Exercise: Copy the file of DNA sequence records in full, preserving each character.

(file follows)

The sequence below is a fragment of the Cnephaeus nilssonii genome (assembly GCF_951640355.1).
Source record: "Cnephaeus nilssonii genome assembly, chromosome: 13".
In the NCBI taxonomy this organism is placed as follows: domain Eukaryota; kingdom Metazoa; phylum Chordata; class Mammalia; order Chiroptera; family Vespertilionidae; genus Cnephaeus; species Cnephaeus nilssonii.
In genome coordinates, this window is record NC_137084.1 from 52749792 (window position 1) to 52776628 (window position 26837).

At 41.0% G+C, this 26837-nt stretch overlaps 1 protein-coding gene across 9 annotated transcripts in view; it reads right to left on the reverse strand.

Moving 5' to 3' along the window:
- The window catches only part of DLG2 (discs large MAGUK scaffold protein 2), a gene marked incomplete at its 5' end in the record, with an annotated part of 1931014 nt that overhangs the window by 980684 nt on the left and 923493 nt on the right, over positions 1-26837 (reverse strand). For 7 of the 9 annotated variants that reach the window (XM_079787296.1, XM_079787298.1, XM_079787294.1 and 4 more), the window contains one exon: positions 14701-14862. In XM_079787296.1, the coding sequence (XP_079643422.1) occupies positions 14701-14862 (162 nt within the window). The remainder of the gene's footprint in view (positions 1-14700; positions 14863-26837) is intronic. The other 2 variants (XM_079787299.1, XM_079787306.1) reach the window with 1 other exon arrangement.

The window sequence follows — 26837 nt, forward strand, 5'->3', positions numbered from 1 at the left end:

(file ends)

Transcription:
The sequence below is a fragment of the Cnephaeus nilssonii genome (assembly GCF_951640355.1).
Source record: "Cnephaeus nilssonii genome assembly, chromosome: 13".
In the NCBI taxonomy this organism is placed as follows: domain Eukaryota; kingdom Metazoa; phylum Chordata; class Mammalia; order Chiroptera; family Vespertilionidae; genus Cnephaeus; species Cnephaeus nilssonii.
In genome coordinates, this window is record NC_137084.1 from 52749792 (window position 1) to 52776628 (window position 26837).

At 41.0% G+C, this 26837-nt stretch overlaps 1 protein-coding gene across 9 annotated transcripts in view; it reads right to left on the reverse strand.

Moving 5' to 3' along the window:
- The window catches only part of DLG2 (discs large MAGUK scaffold protein 2), a gene marked incomplete at its 5' end in the record, with an annotated part of 1931014 nt that overhangs the window by 980684 nt on the left and 923493 nt on the right, over positions 1-26837 (reverse strand). For 7 of the 9 annotated variants that reach the window (XM_079787296.1, XM_079787298.1, XM_079787294.1 and 4 more), the window contains one exon: positions 14701-14862. In XM_079787296.1, the coding sequence (XP_079643422.1) occupies positions 14701-14862 (162 nt within the window). The remainder of the gene's footprint in view (positions 1-14700; positions 14863-26837) is intronic. The other 2 variants (XM_079787299.1, XM_079787306.1) reach the window with 1 other exon arrangement.

The window sequence follows — 26837 nt, forward strand, 5'->3', positions numbered from 1 at the left end: